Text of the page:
TeX relies on a “change file” for system dependent adjustments. One of these adjustments is making TeX aware of what method the operating system uses for marking the end of a record (a line in a text file, speaking less formally).
Different operating systems had very different ideas about this: it could be
- CR+LF (for instance, MS-DOS)
- CR (for instance, Mac OS before version 10)
- LF (for instance, Unix)
- nothing, for systems that used fixed length records
In the first implementations of TeX, this was taken literally; for instance OzTeX used CR as record terminator and files coming from DOS systems without conversion could be compiled wrongly, because some DOS editors used LF+CR as record terminator.
In order to enhance portability between different file systems, the developers of Web2C decided to be “record terminator agnostic”. When a file is opened by TeX, its first lines are examined and the record terminator used is determined; then it's changed into LF and passed to TeX for further processing.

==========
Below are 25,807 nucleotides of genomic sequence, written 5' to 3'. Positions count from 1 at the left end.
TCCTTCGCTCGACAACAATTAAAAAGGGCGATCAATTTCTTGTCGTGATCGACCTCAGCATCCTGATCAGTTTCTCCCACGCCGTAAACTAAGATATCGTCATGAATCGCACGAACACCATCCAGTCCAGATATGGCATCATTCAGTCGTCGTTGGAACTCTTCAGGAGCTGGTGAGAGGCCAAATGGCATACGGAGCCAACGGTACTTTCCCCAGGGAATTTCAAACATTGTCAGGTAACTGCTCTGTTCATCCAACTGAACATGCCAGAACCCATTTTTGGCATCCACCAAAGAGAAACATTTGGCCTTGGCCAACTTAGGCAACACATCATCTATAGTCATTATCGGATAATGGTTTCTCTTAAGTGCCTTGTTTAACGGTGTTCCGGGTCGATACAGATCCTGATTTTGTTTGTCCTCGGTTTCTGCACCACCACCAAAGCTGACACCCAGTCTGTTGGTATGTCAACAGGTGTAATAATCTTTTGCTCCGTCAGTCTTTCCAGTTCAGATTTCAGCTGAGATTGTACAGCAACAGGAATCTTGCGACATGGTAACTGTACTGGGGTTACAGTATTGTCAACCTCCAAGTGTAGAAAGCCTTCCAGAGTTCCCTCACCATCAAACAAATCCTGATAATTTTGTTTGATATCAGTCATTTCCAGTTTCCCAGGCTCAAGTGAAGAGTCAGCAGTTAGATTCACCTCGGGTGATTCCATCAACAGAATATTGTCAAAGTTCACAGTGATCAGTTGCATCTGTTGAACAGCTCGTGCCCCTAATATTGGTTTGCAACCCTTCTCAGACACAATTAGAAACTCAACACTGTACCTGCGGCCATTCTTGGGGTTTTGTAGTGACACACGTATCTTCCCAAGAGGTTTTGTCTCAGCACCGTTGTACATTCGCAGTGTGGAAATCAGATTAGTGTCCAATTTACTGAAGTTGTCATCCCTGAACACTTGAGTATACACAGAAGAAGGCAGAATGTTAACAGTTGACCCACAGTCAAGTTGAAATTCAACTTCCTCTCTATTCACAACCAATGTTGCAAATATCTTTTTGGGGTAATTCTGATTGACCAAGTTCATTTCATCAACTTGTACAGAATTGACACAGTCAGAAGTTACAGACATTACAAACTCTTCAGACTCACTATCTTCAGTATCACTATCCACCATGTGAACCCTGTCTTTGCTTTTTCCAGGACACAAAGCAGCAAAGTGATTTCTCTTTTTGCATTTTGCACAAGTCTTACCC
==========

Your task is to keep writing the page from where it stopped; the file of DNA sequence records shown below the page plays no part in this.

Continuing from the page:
If you do
perl -e 'print "\\obeylines a\rb\r\\input zzz \\bye"' > xyz.tex
perl -e 'print "\\obeylines c\nd\\bye"' > zzz.tex
the output of
pdftex xyz would be
but also the output of
pdftex '\catcode`^^L=12 \input xyz' wouldn't be different
^^L would be interpreted as outer
\par; by setting its catcode to 12 we tell it's printable, but nothing appears even if
\n is used as record terminator in
So one doesn't have to know what operating system a file comes from: inputting it will do “the right thing”.
Any Web2C based TeX distribution will thus behave the same when fed the same file.
What source file does this? I don't know, but I'm not going to read the complete sources.